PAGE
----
My Damson tree is now 3 years old. It flowers well and the tree looks fine each year; however, no fruit ever appears. Following the flowering, the tree looks a bit sad and the leaves curl in places but no sign of pests. My other plum trees in the garden (different types) do well for fruit each year. Douglas.
You did not put where you live, so I can't be sure of this, but it is possible that the tree may not be getting enough chilling over the winter. How much chilling varies from variety to variety, so the other plums in the yard may be getting enough chilling for their variety but the damson does not. Without enough chilling the flowers cannot produce fruit.
On an extremely windy and rainsoaked day all my plum trees lost most of their leaves and flowers. All trees have new leaves growing and some fruits but the fruits are tiny and misshapen and very dark in colour. Could this be pocket plum or something else and how should I treat it? Apple and pear trees have not suffered in the same way.
I don't think it is plum pocket. Normally, with that disease, the fruit have a pockmarked look to them.
It sounds like the plums were affected by a stone fruit exclusive fungus (which is why the apple and pear are fine). It was probably attacking the trees before the storm came, but the weakened leaves and fruit could not handle the high winds.
The fruit you are seeing now is a last ditch effort on the tree's part to produce seeds this year. They will not produce any kind of quality fruit, so it is best to remove the fruit now to prevent the tree from focusing energy on them. This will also help to redirect the energy to the leaves, which will help the trees recover faster for next year.
Treat the trees with a fungicide once this year and then get them on a schedule for treatment for next year. This article is for peaches and nectarines, but the same spray schedule applies to plums:
Some months ago we had a damson tree cut down in a border, some 4 ft from the lawn. Since then damson tree shoots have been appearing in the grass, increasing in number after every mowing of the lawn. How can we get rid of these shoots and stop them returning?
Undiluted Round Up will help kill the roots. You will need to wound the roots (normally, people cut the suckers down and use those wounds) and then paint the undiluted Round Up on the wounds. The bigger or more wounds you paint, the better.The roots will suck the Round Up in and it will kill them. You may have to repeat the process a few times to fully kill the roots if the root system is still strong.
When and how to prune a Damson plum tree?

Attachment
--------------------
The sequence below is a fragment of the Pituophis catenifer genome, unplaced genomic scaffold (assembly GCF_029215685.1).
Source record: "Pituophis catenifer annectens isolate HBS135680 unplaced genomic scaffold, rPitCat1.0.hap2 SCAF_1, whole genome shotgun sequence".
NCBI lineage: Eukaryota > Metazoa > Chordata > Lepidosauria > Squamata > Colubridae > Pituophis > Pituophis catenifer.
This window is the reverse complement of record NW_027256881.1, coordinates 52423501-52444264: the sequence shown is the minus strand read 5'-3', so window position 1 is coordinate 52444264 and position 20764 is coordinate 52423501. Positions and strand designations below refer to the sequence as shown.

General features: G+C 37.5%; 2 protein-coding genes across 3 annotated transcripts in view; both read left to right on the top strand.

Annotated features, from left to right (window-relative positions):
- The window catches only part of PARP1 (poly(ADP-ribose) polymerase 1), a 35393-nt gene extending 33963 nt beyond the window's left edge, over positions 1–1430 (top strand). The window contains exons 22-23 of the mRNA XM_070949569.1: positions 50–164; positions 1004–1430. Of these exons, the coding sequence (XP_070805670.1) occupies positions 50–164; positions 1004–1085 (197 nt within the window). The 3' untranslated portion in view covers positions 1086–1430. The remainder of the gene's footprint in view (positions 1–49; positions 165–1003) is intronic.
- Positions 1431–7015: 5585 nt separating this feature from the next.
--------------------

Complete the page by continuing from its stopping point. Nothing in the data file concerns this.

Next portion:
Less is more when it comes to pruning a Damson Plum.
All pruning should be done while the tree is dormant; early Spring or late Winter.
Shape the tree and prune away any dead or diseased material.
Remove any suckers as soon as they appear.
Most gardeners want the tree to have one central leader.
Once the tree reaches the desired height you can cut off the trunk just above the top branch. Maintain this height by pruning the top and tallest branches each year.
I have a three year old damson tree which yielded quite a lot of fruit last year. However despite lots of blossom this year the fruit was very deformed. I looked it up online and it appeared to be 'plum pocket' The recommended treatment is no longer available. And I am very concerned that it will be affected next year f Idon't take some steps to treat it. Please can you suggest something? Many of the fruits have fallen now but the ploys show just one and also the leaves have become very twisted and curled.
This can be treated with copper fungicides, which will be widely available. There are also reports of wettable sulfur being used as a treatment with some success as well.
This article will help: https://www.gardeningknowhow.com/edible/fruits/plum/treating-plum-pocket-disease.htm
I planted a small damson tree last year which blossomed well in first year and earlier this year. However the leaves started to shrivel and turn in soon after the blossom had ended. I found aphids and treated the tree with a chemical spray. Some new healthier leaves have appeared and some early small fruit but the tree looks dead. Is there anything I can do to save it. Should I remove all the shrivelled leaves?Thanks.Anna.
The Aphids look to be still active.
These links have more information.
I'm also concerned about the green algae growing on the bark; you tree may not be getting enough sunlight and air circulation around the tree.
I bought a Damson Merriweather 3 years ago, and planted it in a large pot (which I understand this variety can tolerate). Despite growing well it has never flowered and hence not fruited. I was told that this variety did not need another damson for pollination, so could it be a case of the damson being too young to fruit? Hope you can help Regards Sarah
This article will help you access the tree.